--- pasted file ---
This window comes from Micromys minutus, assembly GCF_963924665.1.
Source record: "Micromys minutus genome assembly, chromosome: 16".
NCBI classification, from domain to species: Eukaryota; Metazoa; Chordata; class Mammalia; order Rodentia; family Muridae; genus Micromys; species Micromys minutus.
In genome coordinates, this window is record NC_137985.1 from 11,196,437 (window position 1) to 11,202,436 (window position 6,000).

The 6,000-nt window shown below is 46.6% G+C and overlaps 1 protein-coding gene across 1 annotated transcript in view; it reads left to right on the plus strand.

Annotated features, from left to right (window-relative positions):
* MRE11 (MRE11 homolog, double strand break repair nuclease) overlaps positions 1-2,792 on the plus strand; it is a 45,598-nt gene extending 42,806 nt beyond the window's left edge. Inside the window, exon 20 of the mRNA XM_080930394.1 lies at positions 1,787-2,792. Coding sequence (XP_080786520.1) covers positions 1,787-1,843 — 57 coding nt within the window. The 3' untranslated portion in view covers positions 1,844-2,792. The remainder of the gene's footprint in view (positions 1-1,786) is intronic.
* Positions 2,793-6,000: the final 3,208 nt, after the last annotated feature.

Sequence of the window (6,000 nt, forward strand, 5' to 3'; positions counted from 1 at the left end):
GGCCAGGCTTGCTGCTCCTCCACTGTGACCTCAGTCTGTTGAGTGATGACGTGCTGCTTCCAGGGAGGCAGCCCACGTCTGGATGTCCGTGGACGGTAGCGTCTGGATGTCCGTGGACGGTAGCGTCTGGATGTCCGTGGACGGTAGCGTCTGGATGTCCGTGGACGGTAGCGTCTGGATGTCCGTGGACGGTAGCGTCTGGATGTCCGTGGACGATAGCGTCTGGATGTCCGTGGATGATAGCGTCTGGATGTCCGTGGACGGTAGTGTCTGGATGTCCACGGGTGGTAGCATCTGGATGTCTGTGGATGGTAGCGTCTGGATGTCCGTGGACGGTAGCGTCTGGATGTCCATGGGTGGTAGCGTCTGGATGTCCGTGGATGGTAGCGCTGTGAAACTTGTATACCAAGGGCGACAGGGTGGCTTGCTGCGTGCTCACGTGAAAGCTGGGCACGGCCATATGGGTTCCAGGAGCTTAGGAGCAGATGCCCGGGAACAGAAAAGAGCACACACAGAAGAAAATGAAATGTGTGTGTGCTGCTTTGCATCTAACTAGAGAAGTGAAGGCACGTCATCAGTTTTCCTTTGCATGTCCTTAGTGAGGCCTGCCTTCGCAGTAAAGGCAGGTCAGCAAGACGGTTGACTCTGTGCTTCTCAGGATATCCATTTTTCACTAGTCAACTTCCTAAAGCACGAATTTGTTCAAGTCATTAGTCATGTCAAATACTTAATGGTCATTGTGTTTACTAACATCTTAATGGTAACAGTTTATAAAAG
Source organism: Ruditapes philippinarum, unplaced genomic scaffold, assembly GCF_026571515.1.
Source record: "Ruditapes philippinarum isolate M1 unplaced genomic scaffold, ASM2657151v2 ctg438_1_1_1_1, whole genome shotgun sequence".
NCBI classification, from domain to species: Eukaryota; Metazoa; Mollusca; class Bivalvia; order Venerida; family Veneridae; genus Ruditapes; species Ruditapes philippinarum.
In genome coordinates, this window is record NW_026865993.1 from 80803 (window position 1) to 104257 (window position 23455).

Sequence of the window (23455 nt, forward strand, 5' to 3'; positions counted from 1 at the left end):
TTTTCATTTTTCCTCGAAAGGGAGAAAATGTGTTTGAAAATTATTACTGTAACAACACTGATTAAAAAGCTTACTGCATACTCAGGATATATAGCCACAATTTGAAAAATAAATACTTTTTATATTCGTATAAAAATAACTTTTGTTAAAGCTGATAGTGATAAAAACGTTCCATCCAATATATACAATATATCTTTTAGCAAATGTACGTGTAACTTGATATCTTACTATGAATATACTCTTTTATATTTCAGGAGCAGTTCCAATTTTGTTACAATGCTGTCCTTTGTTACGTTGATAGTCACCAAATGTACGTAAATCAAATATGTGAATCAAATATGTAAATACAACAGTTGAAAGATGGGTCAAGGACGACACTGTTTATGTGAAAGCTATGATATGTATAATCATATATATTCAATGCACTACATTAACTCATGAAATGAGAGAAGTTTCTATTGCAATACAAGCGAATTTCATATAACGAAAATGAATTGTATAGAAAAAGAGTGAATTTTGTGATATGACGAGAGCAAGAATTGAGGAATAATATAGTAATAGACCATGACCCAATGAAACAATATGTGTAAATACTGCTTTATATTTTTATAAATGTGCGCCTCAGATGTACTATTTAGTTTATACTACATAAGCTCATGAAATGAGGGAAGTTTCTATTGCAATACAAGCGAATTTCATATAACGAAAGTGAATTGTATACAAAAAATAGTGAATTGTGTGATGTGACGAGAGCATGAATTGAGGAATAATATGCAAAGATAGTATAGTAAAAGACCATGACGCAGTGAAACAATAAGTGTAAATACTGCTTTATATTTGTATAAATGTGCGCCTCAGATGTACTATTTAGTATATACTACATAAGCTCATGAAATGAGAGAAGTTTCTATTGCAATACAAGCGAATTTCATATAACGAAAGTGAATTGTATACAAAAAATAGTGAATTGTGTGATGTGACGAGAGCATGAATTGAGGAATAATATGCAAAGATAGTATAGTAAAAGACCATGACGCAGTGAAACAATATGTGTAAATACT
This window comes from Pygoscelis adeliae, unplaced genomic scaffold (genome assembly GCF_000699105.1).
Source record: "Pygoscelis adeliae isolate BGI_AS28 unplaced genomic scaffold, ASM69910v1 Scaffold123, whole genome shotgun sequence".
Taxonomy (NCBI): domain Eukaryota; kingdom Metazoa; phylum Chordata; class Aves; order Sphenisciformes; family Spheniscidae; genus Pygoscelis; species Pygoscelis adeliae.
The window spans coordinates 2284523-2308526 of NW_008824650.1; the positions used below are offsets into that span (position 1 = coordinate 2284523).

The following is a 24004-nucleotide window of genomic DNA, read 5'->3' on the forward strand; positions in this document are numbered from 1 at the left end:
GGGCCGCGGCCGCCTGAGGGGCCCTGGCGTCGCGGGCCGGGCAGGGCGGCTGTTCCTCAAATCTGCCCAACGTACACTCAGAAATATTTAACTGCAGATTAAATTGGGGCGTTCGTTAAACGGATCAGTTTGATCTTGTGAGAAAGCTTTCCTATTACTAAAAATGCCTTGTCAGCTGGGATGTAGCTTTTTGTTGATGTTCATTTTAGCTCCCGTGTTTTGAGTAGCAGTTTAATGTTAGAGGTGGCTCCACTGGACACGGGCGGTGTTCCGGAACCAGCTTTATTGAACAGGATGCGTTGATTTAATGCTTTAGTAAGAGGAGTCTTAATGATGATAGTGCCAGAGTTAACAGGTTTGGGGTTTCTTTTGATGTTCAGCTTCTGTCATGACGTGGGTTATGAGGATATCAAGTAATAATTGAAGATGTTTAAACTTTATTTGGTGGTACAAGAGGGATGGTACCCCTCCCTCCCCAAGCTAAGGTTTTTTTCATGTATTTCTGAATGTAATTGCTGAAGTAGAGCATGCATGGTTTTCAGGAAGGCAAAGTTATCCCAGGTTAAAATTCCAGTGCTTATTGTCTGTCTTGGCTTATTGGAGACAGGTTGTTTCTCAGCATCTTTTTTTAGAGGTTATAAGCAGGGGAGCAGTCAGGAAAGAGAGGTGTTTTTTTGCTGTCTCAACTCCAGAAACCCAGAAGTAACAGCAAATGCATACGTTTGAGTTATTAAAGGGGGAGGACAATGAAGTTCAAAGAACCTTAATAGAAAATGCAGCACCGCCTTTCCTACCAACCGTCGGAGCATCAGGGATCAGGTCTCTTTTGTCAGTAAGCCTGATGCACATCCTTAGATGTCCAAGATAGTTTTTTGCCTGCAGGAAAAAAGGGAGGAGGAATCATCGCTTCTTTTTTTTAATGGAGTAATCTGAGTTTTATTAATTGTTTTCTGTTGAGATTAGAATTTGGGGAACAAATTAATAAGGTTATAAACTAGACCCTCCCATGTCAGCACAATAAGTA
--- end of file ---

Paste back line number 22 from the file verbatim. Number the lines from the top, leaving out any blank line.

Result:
GGGCCGCGGCCGCCTGAGGGGCCCTGGCGTCGCGGGCCGGGCAGGGCGGCTGTTCCTCAAATCTGCCCAACGTACACTCAGAAATATTTAACTGCAGATTAAATTGGGGCGTTCGTTAAACGGATCAGTTTGATCTTGTGAGAAAGCTTTCCTATTACTAAAAATGCCTTGTCAGCTGGGATGTAGCTTTTTGTTGATGTTCATTTTAGCTCCCGTGTTTTGAGTAGCAGTTTAATGTTAGAGGTGGCTCCACTGGACACGGGCGGTGTTCCGGAACCAGCTTTATTGAACAGGATGCGTTGATTTAATGCTTTAGTAAGAGGAGTCTTAATGATGATAGTGCCAGAGTTAACAGGTTTGGGGTTTCTTTTGATGTTCAGCTTCTGTCATGACGTGGGTTATGAGGATATCAAGTAATAATTGAAGATGTTTAAACTTTATTTGGTGGTACAAGAGGGATGGTACCCCTCCCTCCCCAAGCTAAGGTTTTTTTCATGTATTTCTGAATGTAATTGCTGAAGTAGAGCATGCATGGTTTTCAGGAAGGCAAAGTTATCCCAGGTTAAAATTCCAGTGCTTATTGTCTGTCTTGGCTTATTGGAGACAGGTTGTTTCTCAGCATCTTTTTTTAGAGGTTATAAGCAGGGGAGCAGTCAGGAAAGAGAGGTGTTTTTTTGCTGTCTCAACTCCAGAAACCCAGAAGTAACAGCAAATGCATACGTTTGAGTTATTAAAGGGGGAGGACAATGAAGTTCAAAGAACCTTAATAGAAAATGCAGCACCGCCTTTCCTACCAACCGTCGGAGCATCAGGGATCAGGTCTCTTTTGTCAGTAAGCCTGATGCACATCCTTAGATGTCCAAGATAGTTTTTTGCCTGCAGGAAAAAAGGGAGGAGGAATCATCGCTTCTTTTTTTTAATGGAGTAATCTGAGTTTTATTAATTGTTTTCTGTTGAGATTAGAATTTGGGGAACAAATTAATAAGGTTATAAACTAGACCCTCCCATGTCAGCACAATAAGTA